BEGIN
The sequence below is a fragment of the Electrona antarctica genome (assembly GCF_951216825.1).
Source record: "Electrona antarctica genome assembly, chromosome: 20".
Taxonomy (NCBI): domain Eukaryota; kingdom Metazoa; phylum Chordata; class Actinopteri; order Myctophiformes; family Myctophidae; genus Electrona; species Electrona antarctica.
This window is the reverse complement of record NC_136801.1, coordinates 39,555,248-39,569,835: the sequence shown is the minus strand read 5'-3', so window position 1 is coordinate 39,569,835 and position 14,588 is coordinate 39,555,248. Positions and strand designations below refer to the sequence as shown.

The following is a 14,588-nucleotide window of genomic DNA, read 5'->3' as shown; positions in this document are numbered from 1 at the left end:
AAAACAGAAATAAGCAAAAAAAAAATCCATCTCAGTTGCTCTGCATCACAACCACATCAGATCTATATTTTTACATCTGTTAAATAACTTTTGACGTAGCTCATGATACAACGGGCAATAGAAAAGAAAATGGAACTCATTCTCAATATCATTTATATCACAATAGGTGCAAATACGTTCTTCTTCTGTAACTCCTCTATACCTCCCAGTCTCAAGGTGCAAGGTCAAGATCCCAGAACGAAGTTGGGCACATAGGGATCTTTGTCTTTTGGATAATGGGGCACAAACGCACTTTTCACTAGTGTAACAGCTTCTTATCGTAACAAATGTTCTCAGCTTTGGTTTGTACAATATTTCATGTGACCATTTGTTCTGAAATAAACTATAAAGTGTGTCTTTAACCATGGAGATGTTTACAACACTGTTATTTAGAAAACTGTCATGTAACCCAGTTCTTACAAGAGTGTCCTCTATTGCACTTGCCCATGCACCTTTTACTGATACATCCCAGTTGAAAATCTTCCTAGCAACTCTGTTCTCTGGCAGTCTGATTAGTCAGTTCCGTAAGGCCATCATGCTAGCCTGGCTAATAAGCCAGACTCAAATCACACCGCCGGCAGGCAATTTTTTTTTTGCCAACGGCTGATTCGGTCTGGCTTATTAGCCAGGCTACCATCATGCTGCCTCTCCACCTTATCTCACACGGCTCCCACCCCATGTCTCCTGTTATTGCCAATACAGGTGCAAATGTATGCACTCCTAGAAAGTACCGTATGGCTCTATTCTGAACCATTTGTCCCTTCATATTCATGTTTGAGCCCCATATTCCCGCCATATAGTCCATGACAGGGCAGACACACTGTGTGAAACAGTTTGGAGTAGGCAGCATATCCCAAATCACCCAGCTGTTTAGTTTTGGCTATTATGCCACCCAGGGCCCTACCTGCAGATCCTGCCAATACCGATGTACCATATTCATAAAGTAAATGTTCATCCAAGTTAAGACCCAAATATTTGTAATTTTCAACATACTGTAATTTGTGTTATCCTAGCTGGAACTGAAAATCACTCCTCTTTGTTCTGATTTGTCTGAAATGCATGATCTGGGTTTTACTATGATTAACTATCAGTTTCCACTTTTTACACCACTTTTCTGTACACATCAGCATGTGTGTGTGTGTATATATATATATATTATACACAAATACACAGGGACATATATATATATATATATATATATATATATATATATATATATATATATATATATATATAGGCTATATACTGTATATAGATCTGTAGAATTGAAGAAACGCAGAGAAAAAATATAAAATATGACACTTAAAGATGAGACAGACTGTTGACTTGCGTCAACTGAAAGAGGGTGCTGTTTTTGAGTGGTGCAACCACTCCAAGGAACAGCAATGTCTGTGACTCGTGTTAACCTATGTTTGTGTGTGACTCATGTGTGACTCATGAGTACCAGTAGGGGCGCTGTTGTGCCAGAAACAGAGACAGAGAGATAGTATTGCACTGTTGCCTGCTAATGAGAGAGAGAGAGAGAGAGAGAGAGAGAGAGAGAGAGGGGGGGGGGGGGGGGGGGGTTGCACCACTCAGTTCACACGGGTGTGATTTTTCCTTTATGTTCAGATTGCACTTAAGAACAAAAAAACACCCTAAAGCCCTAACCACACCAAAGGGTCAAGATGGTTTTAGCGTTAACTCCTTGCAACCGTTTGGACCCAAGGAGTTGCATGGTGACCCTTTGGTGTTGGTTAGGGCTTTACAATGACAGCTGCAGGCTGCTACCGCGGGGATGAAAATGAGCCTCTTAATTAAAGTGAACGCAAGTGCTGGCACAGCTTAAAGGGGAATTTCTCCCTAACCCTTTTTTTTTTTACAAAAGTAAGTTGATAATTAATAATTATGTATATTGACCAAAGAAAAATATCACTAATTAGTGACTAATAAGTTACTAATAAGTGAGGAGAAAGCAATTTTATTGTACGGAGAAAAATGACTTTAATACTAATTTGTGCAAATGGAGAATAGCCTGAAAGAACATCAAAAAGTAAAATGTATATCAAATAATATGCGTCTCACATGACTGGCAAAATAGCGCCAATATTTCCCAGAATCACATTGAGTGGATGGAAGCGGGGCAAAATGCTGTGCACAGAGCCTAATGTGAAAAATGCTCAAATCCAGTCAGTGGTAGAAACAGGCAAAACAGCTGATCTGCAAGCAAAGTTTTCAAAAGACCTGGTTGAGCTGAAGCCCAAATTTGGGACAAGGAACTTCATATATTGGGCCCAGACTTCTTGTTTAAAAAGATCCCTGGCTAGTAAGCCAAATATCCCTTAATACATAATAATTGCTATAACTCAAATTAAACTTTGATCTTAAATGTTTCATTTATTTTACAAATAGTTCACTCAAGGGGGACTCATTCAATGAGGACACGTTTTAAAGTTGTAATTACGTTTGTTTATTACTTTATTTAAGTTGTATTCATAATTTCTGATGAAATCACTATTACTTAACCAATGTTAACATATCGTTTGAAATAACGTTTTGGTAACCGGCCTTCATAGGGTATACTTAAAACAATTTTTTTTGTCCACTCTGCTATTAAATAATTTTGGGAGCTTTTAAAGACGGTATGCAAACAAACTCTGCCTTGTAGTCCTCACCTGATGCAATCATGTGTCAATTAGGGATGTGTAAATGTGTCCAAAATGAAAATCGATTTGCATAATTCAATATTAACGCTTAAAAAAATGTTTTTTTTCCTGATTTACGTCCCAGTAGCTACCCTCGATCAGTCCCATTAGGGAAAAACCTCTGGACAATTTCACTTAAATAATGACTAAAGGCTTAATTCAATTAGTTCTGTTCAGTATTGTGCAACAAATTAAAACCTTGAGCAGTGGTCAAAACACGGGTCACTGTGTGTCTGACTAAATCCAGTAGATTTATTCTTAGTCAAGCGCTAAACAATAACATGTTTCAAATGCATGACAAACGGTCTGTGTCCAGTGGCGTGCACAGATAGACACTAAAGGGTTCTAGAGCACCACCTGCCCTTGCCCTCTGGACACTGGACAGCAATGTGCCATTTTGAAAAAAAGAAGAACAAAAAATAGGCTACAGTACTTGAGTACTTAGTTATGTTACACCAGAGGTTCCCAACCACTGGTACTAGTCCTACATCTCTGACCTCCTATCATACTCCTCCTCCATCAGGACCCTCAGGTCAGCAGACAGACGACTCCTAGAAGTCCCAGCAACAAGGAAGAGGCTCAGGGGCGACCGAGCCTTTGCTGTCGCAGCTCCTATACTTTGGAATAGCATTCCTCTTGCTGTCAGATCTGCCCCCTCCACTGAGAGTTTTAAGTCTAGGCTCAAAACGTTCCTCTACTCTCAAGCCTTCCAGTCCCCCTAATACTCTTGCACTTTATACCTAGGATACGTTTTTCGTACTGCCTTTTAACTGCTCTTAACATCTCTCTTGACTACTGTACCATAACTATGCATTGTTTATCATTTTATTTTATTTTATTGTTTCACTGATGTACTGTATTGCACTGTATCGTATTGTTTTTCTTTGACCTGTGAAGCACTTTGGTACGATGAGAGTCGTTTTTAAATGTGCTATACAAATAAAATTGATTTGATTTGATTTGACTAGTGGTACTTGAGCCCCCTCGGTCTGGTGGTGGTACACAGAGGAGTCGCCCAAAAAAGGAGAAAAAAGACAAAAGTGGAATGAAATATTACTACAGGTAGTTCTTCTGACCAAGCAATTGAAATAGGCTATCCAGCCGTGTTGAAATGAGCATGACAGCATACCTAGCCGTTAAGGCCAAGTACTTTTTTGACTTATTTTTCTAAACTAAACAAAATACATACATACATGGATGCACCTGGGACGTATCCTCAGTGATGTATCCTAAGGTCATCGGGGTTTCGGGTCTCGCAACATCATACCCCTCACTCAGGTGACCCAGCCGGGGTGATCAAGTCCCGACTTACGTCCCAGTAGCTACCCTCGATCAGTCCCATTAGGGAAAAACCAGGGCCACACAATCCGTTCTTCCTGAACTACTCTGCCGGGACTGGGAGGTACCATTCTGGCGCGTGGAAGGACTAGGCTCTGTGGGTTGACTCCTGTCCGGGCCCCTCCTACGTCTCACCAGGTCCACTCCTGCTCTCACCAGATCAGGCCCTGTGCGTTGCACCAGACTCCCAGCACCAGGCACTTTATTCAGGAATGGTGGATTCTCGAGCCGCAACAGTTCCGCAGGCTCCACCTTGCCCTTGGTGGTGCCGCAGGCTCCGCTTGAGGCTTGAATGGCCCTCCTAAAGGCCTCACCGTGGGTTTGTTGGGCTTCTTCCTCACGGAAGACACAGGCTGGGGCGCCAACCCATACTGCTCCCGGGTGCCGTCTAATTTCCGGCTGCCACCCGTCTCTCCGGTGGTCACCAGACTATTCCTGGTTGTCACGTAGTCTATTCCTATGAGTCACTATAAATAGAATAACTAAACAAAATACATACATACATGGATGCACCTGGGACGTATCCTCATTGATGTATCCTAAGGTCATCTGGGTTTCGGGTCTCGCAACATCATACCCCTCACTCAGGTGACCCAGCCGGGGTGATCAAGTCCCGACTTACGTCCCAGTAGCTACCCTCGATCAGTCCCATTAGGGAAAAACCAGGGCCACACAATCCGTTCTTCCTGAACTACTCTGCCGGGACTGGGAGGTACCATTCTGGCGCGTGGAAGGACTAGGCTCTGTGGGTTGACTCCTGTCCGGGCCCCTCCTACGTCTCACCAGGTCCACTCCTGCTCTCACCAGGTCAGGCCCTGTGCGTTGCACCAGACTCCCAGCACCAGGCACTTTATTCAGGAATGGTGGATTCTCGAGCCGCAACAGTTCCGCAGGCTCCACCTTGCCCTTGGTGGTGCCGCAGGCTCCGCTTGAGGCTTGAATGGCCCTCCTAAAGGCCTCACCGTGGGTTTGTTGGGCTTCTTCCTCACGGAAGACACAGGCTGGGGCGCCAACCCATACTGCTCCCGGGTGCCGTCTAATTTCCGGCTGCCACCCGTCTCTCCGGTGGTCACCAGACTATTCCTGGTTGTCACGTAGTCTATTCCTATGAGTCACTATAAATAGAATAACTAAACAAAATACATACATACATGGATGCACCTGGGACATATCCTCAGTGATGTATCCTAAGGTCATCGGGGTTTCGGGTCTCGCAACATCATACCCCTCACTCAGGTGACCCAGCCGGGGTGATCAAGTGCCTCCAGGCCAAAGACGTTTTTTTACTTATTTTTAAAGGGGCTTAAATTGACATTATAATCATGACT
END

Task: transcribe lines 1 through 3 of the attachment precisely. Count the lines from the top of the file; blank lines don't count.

The sequence below is a fragment of the Electrona antarctica genome (assembly GCF_951216825.1).
Source record: "Electrona antarctica genome assembly, chromosome: 20".
Taxonomy (NCBI): domain Eukaryota; kingdom Metazoa; phylum Chordata; class Actinopteri; order Myctophiformes; family Myctophidae; genus Electrona; species Electrona antarctica.